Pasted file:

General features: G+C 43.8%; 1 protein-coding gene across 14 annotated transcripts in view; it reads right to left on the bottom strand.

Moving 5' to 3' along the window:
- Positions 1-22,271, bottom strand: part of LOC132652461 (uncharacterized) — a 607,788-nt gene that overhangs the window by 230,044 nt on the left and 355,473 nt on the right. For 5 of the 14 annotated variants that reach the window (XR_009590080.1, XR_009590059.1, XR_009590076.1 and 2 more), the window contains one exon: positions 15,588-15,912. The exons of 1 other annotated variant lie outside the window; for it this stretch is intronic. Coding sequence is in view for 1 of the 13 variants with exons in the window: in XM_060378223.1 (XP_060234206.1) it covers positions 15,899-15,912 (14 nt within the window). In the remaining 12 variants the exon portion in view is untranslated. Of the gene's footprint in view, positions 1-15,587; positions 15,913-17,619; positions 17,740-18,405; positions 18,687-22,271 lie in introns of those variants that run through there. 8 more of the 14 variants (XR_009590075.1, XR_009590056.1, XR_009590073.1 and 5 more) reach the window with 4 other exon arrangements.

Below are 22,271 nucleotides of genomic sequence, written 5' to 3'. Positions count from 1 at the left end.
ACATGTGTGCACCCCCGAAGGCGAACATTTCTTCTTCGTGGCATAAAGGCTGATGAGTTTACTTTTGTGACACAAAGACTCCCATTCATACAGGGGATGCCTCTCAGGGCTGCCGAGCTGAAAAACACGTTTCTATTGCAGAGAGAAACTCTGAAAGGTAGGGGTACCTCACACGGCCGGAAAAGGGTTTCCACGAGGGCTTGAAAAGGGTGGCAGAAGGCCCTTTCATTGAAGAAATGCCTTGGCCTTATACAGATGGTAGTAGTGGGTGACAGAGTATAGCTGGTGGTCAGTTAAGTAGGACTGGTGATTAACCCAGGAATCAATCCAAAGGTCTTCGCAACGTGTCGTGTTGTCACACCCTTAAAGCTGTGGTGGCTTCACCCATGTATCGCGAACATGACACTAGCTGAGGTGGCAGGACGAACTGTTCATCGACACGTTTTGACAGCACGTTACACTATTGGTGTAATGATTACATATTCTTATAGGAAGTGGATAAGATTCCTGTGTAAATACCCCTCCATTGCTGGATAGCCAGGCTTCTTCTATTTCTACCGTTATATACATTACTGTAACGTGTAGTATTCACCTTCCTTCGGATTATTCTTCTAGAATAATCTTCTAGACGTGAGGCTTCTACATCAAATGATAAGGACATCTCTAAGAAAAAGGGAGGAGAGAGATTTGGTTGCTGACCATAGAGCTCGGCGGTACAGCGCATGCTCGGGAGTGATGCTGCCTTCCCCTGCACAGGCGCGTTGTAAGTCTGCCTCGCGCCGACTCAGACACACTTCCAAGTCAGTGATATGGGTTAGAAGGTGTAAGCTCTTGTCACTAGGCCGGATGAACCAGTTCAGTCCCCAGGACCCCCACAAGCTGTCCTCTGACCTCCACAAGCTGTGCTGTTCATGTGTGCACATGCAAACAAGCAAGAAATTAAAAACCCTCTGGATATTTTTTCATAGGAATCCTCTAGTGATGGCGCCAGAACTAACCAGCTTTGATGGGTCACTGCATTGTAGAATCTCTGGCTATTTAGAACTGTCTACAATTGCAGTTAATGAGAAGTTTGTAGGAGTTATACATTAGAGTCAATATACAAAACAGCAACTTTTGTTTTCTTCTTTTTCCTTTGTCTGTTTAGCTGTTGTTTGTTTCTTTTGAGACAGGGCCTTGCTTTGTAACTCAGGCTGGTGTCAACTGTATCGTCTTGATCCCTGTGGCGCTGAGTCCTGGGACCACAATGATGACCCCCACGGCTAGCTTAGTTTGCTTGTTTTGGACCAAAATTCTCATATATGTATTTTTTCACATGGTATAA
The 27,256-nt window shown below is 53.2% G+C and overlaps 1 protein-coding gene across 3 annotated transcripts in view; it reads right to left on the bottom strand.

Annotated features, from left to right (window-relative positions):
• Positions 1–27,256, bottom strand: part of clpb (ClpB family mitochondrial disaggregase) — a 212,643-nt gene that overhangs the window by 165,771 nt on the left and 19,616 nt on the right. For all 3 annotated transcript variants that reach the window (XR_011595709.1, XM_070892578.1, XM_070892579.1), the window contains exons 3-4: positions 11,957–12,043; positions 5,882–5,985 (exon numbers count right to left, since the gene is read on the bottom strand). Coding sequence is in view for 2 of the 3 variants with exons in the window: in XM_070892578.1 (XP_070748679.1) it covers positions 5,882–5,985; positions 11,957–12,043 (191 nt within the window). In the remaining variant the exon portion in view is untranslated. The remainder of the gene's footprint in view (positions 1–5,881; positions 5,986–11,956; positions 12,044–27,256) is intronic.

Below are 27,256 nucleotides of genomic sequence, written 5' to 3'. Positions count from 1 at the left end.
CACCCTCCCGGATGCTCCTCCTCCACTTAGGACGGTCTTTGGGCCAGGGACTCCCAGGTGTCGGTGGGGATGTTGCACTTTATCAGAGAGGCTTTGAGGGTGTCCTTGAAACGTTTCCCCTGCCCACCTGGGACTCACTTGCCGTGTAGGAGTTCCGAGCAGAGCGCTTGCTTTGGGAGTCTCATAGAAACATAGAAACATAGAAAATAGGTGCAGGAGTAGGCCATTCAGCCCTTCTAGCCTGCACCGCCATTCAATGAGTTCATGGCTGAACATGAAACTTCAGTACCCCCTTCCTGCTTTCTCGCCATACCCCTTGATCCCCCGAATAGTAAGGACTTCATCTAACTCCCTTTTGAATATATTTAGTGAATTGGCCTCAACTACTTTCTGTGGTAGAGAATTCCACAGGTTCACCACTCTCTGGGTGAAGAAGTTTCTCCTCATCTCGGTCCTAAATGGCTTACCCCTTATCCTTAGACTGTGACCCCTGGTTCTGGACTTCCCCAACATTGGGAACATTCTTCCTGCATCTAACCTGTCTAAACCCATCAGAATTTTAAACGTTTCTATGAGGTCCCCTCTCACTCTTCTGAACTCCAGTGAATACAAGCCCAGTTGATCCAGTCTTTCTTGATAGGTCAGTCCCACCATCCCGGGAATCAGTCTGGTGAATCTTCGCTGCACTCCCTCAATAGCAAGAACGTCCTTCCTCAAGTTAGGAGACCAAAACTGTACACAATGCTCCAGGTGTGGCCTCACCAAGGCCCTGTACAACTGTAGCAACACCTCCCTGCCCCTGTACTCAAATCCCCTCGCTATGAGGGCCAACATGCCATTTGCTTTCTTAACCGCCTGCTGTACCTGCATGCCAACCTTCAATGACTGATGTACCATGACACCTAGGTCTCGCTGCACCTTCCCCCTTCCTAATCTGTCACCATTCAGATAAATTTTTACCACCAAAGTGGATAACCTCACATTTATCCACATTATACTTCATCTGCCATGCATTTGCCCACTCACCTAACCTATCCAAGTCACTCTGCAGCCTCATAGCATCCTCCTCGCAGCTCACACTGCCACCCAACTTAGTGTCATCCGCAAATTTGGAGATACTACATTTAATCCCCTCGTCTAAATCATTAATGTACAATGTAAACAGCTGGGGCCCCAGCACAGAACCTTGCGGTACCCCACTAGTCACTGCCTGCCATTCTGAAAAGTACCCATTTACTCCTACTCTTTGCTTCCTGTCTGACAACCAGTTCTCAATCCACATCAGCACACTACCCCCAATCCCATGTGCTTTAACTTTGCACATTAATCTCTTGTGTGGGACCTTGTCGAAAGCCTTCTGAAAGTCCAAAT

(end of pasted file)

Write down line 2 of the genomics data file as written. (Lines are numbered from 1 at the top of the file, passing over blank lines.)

Moving 5' to 3' along the window: